Tuesday, November 20, 2018

Grow Up

Ok, this started as a jokey post because when I saw people were again complaining that Monte Cook put out a pricey game (200$ or something) I went on twitter, searched the name of the game--"invisible sun"--and tried to figure out who these people were who suddenly care so much, and did that...
...and that was going to be the whole blog post. That's chapter one.

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Chapter two is I went back to work and I was listening to an episode of the Wait, What? comics podcast--they were talking about labor rights for comics creators.

There were repeated failed attempts to unionize comics in the '60s, the '70s and the '80s--they all failed for the same reason a lot of fun, creative industries fail to unionize--if you give your boss any shit, there are millions of other people dying to do your job for half the money.

The '90s in comics didn't have a big push to unionize--instead the superstar creators at Marvel (Todd McFarlane, Jim Lee, and, yes, the much-maligned Rob Liefeld among others) went and formed their own company.

Monte Cook Games was essentially an Image Comics-style move: Monte had gotten a reputation working in D&D, he'd taken a look at what companies were offering and was like "Nah, screw it, I'll form my own company". This is a fundamentally different track from the one trod by Indie gamers (and indie comics)--he made a name for himself with the majors and built that name up as a source of value before striking off on his own. A world where "Monte Cook" on the cover means as much to nearly as many people as "Shadowrun" is a world where the creator has as much power as the moneymen.

If you've only ever been a comics' fan, you're probably going "Lol Spawn" right now. If you know anything about being a creator, though, you know what Image meant in terms of changing the face of the industry. And that split in consciousness drives a lot of what goes on in games.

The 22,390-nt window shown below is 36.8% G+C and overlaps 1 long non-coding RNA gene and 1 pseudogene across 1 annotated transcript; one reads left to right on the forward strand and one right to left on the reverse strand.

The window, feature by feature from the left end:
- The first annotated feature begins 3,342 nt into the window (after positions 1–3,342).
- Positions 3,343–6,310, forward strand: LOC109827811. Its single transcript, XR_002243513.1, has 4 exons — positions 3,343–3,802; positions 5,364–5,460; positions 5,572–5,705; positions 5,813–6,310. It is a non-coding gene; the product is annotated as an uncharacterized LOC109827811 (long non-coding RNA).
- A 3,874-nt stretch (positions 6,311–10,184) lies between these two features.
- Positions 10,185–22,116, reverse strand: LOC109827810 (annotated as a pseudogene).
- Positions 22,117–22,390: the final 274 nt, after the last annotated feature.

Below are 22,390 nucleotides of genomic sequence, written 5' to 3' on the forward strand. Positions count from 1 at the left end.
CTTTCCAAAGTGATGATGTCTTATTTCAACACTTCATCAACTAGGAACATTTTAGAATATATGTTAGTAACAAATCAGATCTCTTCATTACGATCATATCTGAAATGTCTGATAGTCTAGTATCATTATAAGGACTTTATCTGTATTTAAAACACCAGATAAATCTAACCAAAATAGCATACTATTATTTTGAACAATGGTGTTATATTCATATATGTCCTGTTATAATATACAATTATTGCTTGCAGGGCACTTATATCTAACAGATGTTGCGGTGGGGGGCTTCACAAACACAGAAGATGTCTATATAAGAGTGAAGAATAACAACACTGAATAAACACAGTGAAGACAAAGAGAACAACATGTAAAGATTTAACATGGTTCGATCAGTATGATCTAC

You can say what you want about Invisible Sun, but the fact is Monte Cook Games is charging what its charging because it's trying to get himself and his freelancing friends who were sick of the usual immense dick-around in RPGs paid while still putting out a product that does new things for those who get their hands on it. You don't have to see it as heroic, but you do have to give it credit as something that actually worked, in a field where 95% of solutions don't.

Monte solved the problem of giving a handful of creative people a non-nightmarish working situation while (unlike most indies and fellow D&D-grad Robin Laws at Pelgrane) still giving you the consumer a blue-sky game fully-supported in hardcover by graphic design, bits and bobs, and art by someone who doesn't eat paste. If Invisible Sun were the only game MCG made you might have reason to complain--but it isn't, it isn't even their most popular game, so you don't. Three or four Monte Cook games that you can afford sitting on a shelf next to one you can't is a small price to pay for the basically unprecedented situation of RPG freelancers not being treated like cattle that happen to be able to estimate probability curves.

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From the point of view of capital vs creator, it's kind of amazing the degree to which the purse-string holders in the industry have succeeded in repeatedly rallying supposedly woke fans into taking their side in every controversy: when the Drama Club aren't complaining to a multimillion-dollar parent company that Mark Rein*Hagen's dynastic vampires are too important to be left in his hands, they're complaining to WOTC that the current edition needs to reflect their taste because the idea of a GM changing rules on their own is too frightening to contemplate, or arguing that the most exploitive wages in the industry are a price they're happy to pay as long as the owners make the right noises, or that the Open Game License was bad because fans being able to make content on top of a lingua franca system means they don't re-invent the system-wheel constantly and thereby drag themselves up by their own bootstraps. There's also the ridiculous refrain, when an uptight reader sees something that bothers their sensibilities "God, just having an editor could have solved this" blandly assuming (as no dissident has ever assumed) that the godlike and objective hand of technocracy would inevitably be on their side.